Rapid Research Results Aim to Boost COVID-19 Vaccinations

CCP used technology to quickly assess attitudes and barriers to COVID-19 vaccinations -- and to respond with new messages to increase vaccine uptake.
A screenshot from a TV spot created to explain to people in Burkina Faso that the COVID-19 vaccine is free and that it is safe and effective.

In December, the Johns Hopkins Center for Communication Programs-led Breakthrough ACTION project conducted a quick survey of more than 2,000 people in Burkina Faso to learn about whether they intended to get a COVID-19 vaccine.

A month later, the results were gathered and analyzed and revealed that 83 percent of those surveyed plan to get vaccinated. Not only that, before January was over, the Breakthrough ACTION team worked with the Ministry of Health to create TV spots to help overcome obstacles to vaccination that were identified by the research and other data.

In this west African nation of more than 20 million people, where just 5.6 percent of the population have been fully vaccinated, one in three survey respondents said they believe there is a major obstacle to getting a vaccine. These barriers include misperceptions that the vaccine is expensive (getting it is free) or that the vaccine is not locally available.

By using interactive voice response (IVR) technology on mobile phones – in which callers to a national hotline were asked 14 questions about their COVID experiences, beliefs and behaviors and their responses recorded – CCP was able to rapidly assess attitudes and knowledge about the COVID-19 virus and vaccine, far more quickly than using more traditional and more time-consuming research methods. The snapshot provided a valuable measure of COVID-19 sentiments, important during the pandemic because of the speed at which people’s feelings and beliefs change.

“Interactive voice technology is a great tool to have in the toolbox to help reach large numbers of people and enable policymakers to make the kind of fast decisions necessary in the context of a pandemic,” says CCP’s Albert Casella, MDP, a research officer who worked with Breakthrough ACTION partner Viamo on the survey. “Research can take a lot of time, but when it comes to changing behaviors around COVID, there is an urgency to being able to understand what the population is thinking in a given moment.”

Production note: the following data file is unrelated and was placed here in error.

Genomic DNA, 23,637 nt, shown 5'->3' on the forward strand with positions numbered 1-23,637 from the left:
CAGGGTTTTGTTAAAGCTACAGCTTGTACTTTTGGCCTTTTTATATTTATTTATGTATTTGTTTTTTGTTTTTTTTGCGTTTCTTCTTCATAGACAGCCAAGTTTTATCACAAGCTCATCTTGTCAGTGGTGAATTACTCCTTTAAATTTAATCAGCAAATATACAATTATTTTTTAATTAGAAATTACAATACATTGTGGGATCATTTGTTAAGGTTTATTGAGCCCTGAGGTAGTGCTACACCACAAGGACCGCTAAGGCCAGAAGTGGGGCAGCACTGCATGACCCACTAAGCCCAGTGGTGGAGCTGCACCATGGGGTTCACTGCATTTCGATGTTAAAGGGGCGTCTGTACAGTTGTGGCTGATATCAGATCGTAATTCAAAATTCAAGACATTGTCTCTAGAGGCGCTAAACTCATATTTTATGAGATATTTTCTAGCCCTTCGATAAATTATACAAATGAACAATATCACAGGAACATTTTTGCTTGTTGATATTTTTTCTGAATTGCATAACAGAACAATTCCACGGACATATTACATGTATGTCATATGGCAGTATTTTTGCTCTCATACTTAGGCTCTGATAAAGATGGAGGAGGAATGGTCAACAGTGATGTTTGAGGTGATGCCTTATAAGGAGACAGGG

Those respondents who said they believed in the efficacy of COVID-19 vaccines were twice as likely as others to say they would be vaccinated, and those who perceived at least one major obstacle to vaccination were about half as likely, compared to others, to say they would.

Of those Burkinabés who said they do not intend to get vaccinated, nearly 36 percent cited concerns about safety of the vaccines, and more than 14 percent said they wanted to take a wait-and-see approach to see how well others fared after getting them.

Interestingly, more than 90 percent of respondents agreed with both of these statements: “The vaccine against COVID-19 is effective at preventing a severe case or death” and “Local medicines are just as effective as the vaccine for preventing COVID-19.”

Once armed with the data from the IVR survey, the Breakthrough ACTION team helped the ministry develop TV ads highlighting the fact that vaccines are free and how and when people can be vaccinated. The ads tell people that they can get information about COVID-19 vaccines by going to the nearest health center or calling a hotline.

The videos show prominent local leaders receiving their shots, with groups of people gathered around to show that getting vaccinated is a social norm. All of these pieces taken together are designed to help convince more people to get their doses, researchers hope.

Casella says a follow-up survey will be done this summer in Burkina Faso. The aim is to see whether more people are being vaccinated and what other barriers may be in the way of vaccination at that next moment in time.

While IVR was successfully used to gather this data, Casella says it is not ideal in every situation. Since only 40 percent of Burkinabés have cell phone access, the data is skewed toward those who have it – which in this case tends to be men, young people and those in more urban areas. Also, the survey reached those who called into the national 3-2-1 hotline and opted to take it. Casella says he is looking into ways to have the survey reach out to respondents to create a more representative sample.

A common challenge in mobile data collection is that people tend to quit surveys after answering a few questions. To encourage people to complete the survey – conducted in French and four local languages – those who answered all the questions were given free mobile phone minutes.

The survey results have proven invaluable to those committed to reducing the spread of COVID-19 in the country. “All of the stakeholders working to promote the COVID-19 vaccine in Burkina Faso welcomed the results of the survey, because the country did not have up-to-date information on people’s perceptions of COVID vaccination,” says Nourou-Dhine Salouka, Breakthrough ACTION’s country representative in Burkina Faso. “The results allowed them to better understand people’s fears and misgivings in order to provide reassuring answers.”


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